Spring 2023

Class Act

Photo by Michael P. King


Gwen Kelley BS’22 learned to cook by her mother’s side, amid the scents and seasonings of Thai curries, vegetable lasagna, and spanakopita. Those experiences encouraged her to relish new tastes and global cuisines. And they made her certain that the path to preventive health begins in the kitchen — with delicious home-cooked meals.

Kelley’s belief led her to CALS, where she majored in nutritional sciences and earned certificates in Chicana/o and Latina/o studies and global health. Her classwork helped her connect the science of nutrition with broader global and social issues. “Between the STEM side of nutritional sciences and the broader social justice and environmental focus of global health, I feel I have received a well-rounded education from UW–Madison,” says Kelley, who graduated in December.

What is STEM?

It stands for science, technology, engineering, and math.

Her zest for food justice flavored her life outside the classroom as well. During her sophomore year, Kelley joined Slow Food UW. The nonprofit organization serves 200 meals per week to students, staff, and community members. It also works with South Madison-based programs focused on food access and education for people of many ages.

As a “Family Dinner Night” intern, Kelley planned, cooked, and served evening meals weekly, with most ingredients sourced from local farmers. The next year, she transitioned to working as Slow Food’s codirector for dinners. By fall 2021, she had become the organization’s co-executive director.

On Monday nights, Slow Food offers meals on a pay-what-you-can basis. “We play an important role in food access, along with several food organizations on campus,” Kelley says. “We know food insecurity exists on campus, and it’s important to provide access to warm, nutritious food. It’s also great that people can come sit at a table with others in a community-based setting to share a meal and conversation.”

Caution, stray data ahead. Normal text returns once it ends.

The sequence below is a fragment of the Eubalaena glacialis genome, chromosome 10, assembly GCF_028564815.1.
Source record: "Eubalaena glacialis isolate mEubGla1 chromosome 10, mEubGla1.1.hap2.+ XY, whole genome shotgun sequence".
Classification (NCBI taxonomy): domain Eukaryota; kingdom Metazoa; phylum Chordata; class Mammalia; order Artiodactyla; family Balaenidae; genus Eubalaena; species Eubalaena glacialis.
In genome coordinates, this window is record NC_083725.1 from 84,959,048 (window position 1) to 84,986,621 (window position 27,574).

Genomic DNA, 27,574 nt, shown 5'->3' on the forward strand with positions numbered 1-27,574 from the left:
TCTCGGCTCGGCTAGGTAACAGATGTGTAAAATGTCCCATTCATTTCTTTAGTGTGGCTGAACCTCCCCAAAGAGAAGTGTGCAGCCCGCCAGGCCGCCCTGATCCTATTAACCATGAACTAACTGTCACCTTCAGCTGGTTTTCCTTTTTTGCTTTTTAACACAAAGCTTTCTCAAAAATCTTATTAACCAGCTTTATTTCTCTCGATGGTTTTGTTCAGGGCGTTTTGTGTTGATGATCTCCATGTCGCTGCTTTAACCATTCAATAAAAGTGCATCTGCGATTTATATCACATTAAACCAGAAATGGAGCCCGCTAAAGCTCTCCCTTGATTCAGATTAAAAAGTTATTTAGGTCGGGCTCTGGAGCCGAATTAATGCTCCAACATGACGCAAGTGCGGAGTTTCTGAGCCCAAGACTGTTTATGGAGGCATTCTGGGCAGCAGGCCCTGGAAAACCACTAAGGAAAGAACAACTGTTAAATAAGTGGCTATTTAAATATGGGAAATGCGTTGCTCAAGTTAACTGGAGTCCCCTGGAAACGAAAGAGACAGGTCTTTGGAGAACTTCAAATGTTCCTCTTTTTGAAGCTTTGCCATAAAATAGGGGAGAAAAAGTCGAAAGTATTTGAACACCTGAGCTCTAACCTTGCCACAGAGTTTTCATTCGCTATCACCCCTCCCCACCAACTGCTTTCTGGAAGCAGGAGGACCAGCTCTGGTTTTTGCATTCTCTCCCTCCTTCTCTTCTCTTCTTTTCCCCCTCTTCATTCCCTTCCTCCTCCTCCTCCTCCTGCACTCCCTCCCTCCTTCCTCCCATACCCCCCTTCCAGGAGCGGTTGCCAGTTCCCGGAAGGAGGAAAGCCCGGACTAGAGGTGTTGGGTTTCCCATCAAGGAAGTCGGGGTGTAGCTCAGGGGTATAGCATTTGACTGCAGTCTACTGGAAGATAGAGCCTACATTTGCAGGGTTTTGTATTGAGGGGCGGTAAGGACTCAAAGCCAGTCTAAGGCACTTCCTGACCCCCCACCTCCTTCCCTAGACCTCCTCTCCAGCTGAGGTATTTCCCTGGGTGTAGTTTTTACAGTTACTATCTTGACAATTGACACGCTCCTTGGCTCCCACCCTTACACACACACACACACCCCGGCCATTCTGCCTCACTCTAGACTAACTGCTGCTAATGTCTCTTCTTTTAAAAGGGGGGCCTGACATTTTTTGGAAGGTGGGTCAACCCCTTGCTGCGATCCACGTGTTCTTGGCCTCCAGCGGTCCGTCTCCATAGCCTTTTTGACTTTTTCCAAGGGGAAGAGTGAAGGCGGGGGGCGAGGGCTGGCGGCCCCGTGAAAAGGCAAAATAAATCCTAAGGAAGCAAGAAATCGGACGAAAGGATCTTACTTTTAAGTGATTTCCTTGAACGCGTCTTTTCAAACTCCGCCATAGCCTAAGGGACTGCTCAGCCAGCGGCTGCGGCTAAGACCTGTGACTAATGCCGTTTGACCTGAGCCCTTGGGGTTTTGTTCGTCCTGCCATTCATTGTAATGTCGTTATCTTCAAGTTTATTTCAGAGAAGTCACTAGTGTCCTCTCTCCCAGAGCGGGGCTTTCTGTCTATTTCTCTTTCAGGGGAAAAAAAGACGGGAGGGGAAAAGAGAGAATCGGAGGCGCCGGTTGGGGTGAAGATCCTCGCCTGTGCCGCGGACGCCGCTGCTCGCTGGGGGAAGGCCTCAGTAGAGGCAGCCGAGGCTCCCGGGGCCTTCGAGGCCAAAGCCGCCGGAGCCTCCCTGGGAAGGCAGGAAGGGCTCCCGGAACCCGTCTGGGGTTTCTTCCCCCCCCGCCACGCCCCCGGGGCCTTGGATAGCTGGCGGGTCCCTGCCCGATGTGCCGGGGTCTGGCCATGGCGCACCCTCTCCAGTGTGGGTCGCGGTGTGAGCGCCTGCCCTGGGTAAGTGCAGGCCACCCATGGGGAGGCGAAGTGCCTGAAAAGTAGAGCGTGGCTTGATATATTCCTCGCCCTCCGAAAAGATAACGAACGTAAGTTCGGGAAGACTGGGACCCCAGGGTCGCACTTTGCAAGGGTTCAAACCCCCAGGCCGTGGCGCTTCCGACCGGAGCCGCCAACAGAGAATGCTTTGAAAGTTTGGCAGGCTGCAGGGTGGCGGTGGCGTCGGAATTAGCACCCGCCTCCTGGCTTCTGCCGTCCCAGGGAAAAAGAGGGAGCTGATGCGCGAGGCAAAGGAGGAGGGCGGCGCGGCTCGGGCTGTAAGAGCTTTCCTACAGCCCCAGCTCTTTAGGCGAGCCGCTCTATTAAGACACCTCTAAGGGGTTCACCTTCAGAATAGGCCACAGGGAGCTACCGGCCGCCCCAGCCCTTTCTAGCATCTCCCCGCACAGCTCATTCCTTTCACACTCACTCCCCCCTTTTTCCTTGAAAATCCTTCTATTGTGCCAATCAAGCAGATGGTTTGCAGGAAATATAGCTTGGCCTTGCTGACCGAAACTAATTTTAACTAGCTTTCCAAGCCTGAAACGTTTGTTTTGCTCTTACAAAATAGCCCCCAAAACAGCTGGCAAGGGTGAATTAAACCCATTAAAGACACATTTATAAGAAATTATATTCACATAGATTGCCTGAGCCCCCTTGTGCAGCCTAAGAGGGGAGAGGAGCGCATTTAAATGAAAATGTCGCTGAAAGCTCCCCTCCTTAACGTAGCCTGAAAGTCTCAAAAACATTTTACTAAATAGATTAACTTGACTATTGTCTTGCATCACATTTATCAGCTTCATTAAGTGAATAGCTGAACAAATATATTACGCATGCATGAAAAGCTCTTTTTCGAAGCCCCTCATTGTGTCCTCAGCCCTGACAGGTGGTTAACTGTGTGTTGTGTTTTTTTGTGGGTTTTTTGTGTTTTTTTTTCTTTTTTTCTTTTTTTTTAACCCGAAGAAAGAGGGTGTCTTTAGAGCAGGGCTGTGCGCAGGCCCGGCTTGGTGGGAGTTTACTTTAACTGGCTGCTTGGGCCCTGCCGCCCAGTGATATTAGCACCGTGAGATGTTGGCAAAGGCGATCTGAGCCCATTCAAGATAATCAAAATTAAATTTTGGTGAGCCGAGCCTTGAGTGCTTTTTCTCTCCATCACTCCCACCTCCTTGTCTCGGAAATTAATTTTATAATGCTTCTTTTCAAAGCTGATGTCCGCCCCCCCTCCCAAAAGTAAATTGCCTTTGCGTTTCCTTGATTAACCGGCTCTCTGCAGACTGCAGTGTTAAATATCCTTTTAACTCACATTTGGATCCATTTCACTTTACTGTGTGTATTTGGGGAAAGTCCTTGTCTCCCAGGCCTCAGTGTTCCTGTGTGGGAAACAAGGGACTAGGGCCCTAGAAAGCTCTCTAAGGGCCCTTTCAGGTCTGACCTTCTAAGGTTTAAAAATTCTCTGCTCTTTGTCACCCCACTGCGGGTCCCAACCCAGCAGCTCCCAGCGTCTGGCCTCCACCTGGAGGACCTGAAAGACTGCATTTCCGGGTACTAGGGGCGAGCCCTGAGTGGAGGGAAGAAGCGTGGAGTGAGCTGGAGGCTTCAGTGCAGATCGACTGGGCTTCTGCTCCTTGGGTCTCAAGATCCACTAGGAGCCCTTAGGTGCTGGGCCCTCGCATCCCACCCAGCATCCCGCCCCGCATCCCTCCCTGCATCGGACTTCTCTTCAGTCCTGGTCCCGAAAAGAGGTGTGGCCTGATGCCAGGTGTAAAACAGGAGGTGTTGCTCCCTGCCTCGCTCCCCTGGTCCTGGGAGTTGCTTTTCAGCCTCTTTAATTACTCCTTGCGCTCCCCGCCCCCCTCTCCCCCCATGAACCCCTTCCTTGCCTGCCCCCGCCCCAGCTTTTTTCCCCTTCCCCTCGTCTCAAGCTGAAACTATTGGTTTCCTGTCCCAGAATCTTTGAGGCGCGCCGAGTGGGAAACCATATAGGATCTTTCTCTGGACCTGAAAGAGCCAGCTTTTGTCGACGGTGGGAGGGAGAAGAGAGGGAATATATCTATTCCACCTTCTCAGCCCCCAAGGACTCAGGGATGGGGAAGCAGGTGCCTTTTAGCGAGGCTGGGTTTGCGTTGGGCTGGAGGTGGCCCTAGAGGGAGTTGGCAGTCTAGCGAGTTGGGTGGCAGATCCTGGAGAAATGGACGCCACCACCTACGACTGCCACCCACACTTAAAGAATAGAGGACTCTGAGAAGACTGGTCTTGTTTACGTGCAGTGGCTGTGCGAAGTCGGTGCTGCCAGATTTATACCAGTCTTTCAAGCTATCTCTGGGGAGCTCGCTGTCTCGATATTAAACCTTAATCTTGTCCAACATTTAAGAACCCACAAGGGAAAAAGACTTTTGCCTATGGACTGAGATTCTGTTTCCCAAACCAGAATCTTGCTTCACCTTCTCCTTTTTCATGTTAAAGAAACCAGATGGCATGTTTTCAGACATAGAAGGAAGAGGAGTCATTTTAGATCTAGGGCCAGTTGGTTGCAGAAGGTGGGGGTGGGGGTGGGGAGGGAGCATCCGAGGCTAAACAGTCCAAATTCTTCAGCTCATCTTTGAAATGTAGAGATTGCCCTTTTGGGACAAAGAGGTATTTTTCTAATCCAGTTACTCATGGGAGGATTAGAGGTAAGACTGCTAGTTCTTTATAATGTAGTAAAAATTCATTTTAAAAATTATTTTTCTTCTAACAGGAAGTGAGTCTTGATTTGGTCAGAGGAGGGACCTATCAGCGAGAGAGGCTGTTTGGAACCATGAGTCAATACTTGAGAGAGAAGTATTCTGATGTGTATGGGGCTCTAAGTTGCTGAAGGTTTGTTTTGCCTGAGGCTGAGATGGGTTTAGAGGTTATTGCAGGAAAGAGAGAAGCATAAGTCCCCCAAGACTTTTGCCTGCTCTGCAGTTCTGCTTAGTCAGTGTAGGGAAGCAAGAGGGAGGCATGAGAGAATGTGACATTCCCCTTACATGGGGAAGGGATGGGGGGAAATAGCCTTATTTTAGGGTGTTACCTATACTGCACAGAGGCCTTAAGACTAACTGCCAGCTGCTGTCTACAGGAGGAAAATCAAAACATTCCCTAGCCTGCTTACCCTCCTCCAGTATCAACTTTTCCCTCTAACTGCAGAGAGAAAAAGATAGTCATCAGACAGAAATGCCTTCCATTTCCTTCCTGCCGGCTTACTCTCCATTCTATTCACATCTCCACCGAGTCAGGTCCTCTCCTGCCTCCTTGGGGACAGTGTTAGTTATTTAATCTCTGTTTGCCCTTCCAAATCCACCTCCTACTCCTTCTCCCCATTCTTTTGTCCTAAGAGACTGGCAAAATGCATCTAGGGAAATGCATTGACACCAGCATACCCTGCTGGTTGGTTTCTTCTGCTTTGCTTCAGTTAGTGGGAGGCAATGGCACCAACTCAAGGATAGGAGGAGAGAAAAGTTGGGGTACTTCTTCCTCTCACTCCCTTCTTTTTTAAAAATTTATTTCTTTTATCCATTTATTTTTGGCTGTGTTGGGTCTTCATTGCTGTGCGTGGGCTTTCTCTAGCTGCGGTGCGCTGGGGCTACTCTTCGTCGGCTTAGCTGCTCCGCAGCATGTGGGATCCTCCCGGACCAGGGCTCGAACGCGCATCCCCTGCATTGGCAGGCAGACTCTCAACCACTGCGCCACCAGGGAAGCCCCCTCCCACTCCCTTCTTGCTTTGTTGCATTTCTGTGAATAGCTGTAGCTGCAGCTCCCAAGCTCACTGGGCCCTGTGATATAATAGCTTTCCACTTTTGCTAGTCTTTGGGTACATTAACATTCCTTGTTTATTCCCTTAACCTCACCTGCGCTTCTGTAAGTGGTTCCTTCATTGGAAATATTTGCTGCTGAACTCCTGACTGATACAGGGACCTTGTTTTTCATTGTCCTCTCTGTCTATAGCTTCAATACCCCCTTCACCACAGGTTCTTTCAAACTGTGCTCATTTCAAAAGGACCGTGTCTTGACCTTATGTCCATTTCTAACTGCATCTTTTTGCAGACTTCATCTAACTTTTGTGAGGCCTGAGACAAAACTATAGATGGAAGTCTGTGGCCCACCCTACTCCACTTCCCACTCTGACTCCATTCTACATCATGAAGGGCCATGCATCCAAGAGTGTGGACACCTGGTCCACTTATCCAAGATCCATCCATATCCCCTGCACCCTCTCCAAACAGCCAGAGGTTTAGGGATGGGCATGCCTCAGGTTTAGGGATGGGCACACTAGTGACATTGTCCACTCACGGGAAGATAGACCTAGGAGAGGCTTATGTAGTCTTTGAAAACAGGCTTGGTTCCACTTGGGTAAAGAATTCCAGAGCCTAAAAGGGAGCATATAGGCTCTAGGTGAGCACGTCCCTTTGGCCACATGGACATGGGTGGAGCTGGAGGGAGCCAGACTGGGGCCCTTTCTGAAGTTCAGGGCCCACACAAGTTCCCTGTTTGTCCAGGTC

When the world went virtual during the early part of the COVID-19 pandemic, Kelley took to the fields. She tended broccoli, Brussels sprouts, and other crops at Troy Farm, an urban, certified organic operation just off campus. “That was really important to me — to get outside and feel like I was doing meaningful work and having a direct involvement in the food system,” she says. “It’s one thing to talk about it, but to actually help grow the food was an inspiring experience.”

She also gained new perspective during her internship with the UW Office of Sustainability, where she served on the Social Sustainability Coalition, Green Labs team, and Food Sustainability Working Group. One of her favorite tasks was assisting with monthly “Amplifying BIPOC Voices in Sustainability” events.

What is BIPOC?

It stands for Black, Indigenous, and people of color.

“All together, the work I am doing shares similar motivations: Make sure all students have access to good food, highlight the relevant voices in the environmental movement who face the disproportionate effects of climate change, and focus on equity and inclusion throughout,” Kelley says.

And her work has been meaningful. “Gwen has become a leader at the Office of Sustainability and in the UW–Madison campus community — someone who leads by example and draws others to the cause,” says Tim Lindstrom, the office’s student intern program manager.

Now that her time at UW is done, Kelley plans to continue her studies in urban planning and sustainable development. Her immediate goals: transform the front and back yards of her family’s Minnesota home into native plant prairie and continue to find new ways to fill plates.

“There’s such a unique food justice environment in Madison,” Kelley says, “I’m thankful for the connections I’ve formed, and I’m excited to bring my passion for food justice back home to Minneapolis.”

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